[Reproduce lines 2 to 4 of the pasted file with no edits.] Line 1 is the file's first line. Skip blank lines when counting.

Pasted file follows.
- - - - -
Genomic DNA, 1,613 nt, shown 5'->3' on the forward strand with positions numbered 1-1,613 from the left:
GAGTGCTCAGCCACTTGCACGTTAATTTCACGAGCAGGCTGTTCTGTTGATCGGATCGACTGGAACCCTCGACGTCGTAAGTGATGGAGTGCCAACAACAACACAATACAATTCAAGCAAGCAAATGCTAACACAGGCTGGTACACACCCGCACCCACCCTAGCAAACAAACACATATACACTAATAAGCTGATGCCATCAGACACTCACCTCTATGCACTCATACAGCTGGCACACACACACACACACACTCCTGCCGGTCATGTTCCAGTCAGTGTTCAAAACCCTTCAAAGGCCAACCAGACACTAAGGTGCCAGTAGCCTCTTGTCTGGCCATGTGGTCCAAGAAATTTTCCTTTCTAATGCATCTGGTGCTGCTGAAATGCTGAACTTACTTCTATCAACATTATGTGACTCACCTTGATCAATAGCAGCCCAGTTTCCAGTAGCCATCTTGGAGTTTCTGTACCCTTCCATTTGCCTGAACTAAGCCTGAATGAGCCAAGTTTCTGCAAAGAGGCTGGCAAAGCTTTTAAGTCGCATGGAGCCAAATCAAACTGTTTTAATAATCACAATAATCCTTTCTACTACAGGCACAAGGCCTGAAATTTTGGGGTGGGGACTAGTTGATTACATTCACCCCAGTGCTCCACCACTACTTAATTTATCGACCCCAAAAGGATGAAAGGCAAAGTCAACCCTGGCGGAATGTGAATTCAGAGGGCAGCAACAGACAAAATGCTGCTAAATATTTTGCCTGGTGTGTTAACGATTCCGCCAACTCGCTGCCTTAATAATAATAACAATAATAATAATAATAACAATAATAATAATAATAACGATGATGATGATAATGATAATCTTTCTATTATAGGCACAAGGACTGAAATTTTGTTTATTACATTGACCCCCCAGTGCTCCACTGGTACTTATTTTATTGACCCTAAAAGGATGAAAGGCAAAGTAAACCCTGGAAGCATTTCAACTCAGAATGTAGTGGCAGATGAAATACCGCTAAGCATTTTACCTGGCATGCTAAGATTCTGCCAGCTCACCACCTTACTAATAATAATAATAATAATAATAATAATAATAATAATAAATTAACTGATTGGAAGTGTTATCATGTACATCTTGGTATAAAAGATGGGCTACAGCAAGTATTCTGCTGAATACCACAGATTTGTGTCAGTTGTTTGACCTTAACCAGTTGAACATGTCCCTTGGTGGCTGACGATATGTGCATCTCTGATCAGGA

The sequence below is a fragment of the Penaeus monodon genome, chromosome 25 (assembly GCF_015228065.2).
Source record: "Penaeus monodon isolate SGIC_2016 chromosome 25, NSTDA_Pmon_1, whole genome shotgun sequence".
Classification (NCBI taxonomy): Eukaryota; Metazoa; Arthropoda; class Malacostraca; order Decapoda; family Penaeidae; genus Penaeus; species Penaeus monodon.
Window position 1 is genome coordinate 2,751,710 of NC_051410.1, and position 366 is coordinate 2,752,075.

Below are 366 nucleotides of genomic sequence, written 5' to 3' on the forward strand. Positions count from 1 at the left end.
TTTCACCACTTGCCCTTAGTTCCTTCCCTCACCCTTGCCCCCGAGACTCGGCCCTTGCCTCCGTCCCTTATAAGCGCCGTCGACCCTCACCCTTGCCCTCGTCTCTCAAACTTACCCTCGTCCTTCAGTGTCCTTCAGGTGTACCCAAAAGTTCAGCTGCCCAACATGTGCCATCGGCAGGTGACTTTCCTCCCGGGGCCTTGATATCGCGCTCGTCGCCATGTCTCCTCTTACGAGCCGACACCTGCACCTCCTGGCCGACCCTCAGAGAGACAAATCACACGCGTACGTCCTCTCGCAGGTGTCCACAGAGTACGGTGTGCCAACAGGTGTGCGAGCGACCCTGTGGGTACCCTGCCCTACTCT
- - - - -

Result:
GAGTGCTCAGCCACTTGCACGTTAATTTCACGAGCAGGCTGTTCTGTTGATCGGATCGACTGGAACCCTCGACGTCGTAAGTGATGGAGTGCCAACAACAACACAATACAATTCAAGCAAGCAAATGCTAACACAGGCTGGTACACACCCGCACCCACCCTAGCAAACAAACACATATACACTAATAAGCTGATGCCATCAGACACTCACCTCTATGCACTCATACAGCTGGCACACACACACACACACACTCCTGCCGGTCATGTTCCAGTCAGTGTTCAAAACCCTTCAAAGGCCAACCAGACACTAAGGTGCCAGTAGCCTCTTGTCTGGCCATGTGGTCCAAGAAATTTTCCTTTCTAATGCATCTGGTGCTGCTGAAATGCTGAACTTACTTCTATCAACATTATGTGACTCACCTTGATCAATAGCAGCCCAGTTTCCAGTAGCCATCTTGGAGTTTCTGTACCCTTCCATTTGCCTGAACTAAGCCTGAATGAGCCAAGTTTCTGCAAAGAGGCTGGCAAAGCTTTTAAGTCGCATGGAGCCAAATCAAACTGTTTTAATAATCACAATAATCCTTTCTACTACAGGCACAAGGCCTGAAATTTTGGGGTGGGGACTAGTTGATTACATTCACCCCAGTGCTCCACCACTACTTAATTTATCGACCCCAAAAGGATGAAAGGCAAAGTCAACCCTGGCGGAATGTGAATTCAGAGGGCAGCAACAGACAAAATGCTGCTAAATATTTTGCCTGGTGTGTTAACGATTCCGCCAACTCGCTGCCTTAATAATAATAACAATAATAATAATAATAACAATAATAATAATAATAACGATGATGATGATAATGATAATCTTTCTATTATAGGCACAAGGACTGAAATTTTGTTTATTACATTGACCCCCCAGTGCTCCACTGGTACTTATTTTATTGACCCTAAAAGGATGAAAGGCAAAGTAAACCCTGGAAGCATTTCAACTCAGAATGTAGTGGCAGATGAAATACCGCTAAGCATTTTACCTGGCATGCTAAGATTCTGCCAGCTCACCACCTTACTAATAATAATAATAATAATAATAATAATAATAATAATAAATTAACTGATTGGAAGTGTTATCATGTACATCTTGGTATAAAAGATGGGCTACAGCAAGTATTCTGCTGAATACCACAGATTTGTGTCAGTTGTTTGACCTTAACCAGTTGAACATGTCCCTTGGTGGCTGACGATATGTGCATCTCTGATCAGGA

The sequence below is a fragment of the Penaeus monodon genome, chromosome 25 (assembly GCF_015228065.2).
Source record: "Penaeus monodon isolate SGIC_2016 chromosome 25, NSTDA_Pmon_1, whole genome shotgun sequence".